Feed Watch: June 17, 2019

A look at growing conditions in the Prairies and Ontario

This spring, many agricultural regions across Canada have faced a Goldilocks scenario with rain — most have received either too much or too little, with very few getting it just right. For many beef producers and feedlot operators, that will mean finding alternative feed supplies.

Brad Welter, president of Pound-Maker Ag Ventures, is all too aware of how dry conditions drive up forage prices. Speaking to reporters beside the feedlot’s dwindling silage supply, Welter explained they were stretching their feed supply with oats, straw and grass pellets from Manitoba (see photo at top).

Related Articles

Dry weather in key production regions also means producers are stockpiling feed grains, bumping feed prices higher, Marlo Glass reports in the Feed Weekly Outlook.

Still, some areas are faring better than others so far. Each week we’ll be compiling the latest crop reports from the Prairie provinces and Ontario, giving readers an overview on the pasture and feed situation.

Alberta

The middle of the province saw 15 mm or more of rain the week ending June 11, reports Alberta Agriculture and Forestry’s latest crop report. The north-east and western parts of central Alberta saw 35 mm or more of rain. Surface soil moisture improved in the central, north-east and north-west regions, but deteriorated in the south.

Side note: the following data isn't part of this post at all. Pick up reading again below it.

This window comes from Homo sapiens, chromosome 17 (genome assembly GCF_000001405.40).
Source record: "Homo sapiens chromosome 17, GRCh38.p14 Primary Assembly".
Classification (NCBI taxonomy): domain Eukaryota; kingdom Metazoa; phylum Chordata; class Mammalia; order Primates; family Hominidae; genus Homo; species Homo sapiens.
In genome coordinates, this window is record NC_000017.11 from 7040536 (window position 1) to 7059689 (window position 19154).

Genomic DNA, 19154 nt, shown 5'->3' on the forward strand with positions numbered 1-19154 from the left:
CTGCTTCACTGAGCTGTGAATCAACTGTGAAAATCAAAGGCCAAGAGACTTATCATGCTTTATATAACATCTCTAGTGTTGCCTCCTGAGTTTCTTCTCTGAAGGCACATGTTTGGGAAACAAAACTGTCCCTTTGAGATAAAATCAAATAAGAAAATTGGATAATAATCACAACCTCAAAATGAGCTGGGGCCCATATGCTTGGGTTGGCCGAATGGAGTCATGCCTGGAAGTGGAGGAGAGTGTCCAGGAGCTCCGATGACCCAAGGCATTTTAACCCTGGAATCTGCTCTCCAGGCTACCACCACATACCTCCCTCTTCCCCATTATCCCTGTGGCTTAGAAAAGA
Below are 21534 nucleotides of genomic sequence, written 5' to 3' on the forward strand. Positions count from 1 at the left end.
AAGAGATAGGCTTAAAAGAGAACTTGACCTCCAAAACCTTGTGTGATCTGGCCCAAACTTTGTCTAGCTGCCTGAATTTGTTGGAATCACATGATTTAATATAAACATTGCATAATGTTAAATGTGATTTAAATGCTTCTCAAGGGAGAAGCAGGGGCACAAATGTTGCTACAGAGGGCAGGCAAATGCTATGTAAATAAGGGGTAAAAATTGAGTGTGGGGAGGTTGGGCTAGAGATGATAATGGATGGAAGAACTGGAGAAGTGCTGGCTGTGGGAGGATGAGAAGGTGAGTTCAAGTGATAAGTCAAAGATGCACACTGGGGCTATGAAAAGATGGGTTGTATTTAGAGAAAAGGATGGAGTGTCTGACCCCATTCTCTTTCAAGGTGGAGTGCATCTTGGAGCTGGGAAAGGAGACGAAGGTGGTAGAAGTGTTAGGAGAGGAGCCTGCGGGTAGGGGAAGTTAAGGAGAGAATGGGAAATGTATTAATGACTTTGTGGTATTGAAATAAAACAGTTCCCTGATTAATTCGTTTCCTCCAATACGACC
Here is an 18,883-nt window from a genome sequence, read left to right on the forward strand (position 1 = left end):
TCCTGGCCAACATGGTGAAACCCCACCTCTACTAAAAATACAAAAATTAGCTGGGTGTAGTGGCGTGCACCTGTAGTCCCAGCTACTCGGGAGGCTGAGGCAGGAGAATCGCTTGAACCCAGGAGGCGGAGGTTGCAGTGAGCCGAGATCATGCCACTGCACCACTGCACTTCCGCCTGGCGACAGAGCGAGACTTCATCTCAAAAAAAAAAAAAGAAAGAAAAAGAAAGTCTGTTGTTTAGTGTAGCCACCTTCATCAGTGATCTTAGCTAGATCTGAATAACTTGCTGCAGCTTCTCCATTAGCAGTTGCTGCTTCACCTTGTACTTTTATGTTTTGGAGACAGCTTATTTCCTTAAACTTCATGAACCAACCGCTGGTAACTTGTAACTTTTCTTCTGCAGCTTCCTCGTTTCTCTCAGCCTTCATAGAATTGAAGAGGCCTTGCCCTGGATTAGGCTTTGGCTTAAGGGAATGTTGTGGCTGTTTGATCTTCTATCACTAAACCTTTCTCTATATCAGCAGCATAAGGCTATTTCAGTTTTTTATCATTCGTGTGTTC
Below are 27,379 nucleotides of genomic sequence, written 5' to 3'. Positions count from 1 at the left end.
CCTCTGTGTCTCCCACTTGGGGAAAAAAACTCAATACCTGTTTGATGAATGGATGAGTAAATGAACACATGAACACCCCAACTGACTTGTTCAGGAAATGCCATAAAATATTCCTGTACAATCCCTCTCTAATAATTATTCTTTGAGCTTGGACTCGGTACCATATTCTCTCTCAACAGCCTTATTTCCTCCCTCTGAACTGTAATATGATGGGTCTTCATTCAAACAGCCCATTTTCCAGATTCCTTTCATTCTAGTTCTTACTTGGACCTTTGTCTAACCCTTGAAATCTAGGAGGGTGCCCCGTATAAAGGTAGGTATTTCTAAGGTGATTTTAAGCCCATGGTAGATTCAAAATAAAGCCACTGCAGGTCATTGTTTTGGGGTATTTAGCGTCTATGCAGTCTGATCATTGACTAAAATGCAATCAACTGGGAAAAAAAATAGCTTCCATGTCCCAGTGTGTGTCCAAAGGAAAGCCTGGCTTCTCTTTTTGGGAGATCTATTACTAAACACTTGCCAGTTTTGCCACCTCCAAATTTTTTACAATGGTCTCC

Provincially, a quarter of Alberta’s pasture is rated as poor and another 32 per cent is rated fare. So far, 15 per cent of Alberta’s hay is rated poor, 36 per cent fair and 46 per cent good.

In the north-east, less than a quarter of the hay crop is rated as good/excellent, and just over a third of the pasture is rated good/excellent. In the north-west, just over half of the pasture and hay is rated good/excellent.

In the south and central regions, over 40 per cent of pasture is rated good/excellent, and 55 per cent or more of hay rates good/excellent. In central regions, grasses are heading out. Counties in the west are doing better than those in the east.

Producers in the Peace have been dealing with cool weather and wildfire smoke. In that region, 43 per cent of pasture is rated good/excellent, as is 47 per cent of hay.

Saskatchewan

Terry Kowalchuk, forage crop specialist for Saskatchewan’s Ministry of Agriculture, wrote via email that topsoil moisture is insufficient in most areas, with the exception of the Cypress Hills, southeast and northern regions.

“No significant precipitation was reported for the last two weeks with the exception of Weyburn region,” Kowalchuk says. “Some areas in the region received an inch in the last week although this is highly variable.”

Pastures and hay have had little to no growth in most regions of the province, Kowalchuk adds. Some producers are grazing hay land, raising concerns about feed supplies.

Some areas are experiencing the third consecutive year of below-average precipitation, Kowalchuk says. Those dry years, combined with a cold winter and cool spring, have depleted feed supplies in many areas. Poor hay yields have left many producers looking to alternative feed sources, such as annual crops, to replenish winter feed stocks.

“Ditch hay was sparse this spring and will be a poor supplemental source in most areas,” Kowalchuk says.

Seeding is nearly complete, but some green feed and silage may still go in, Kowalchuk adds. “Crop growth is generally patchy and plants are weak. Irrigated crops look slightly better.”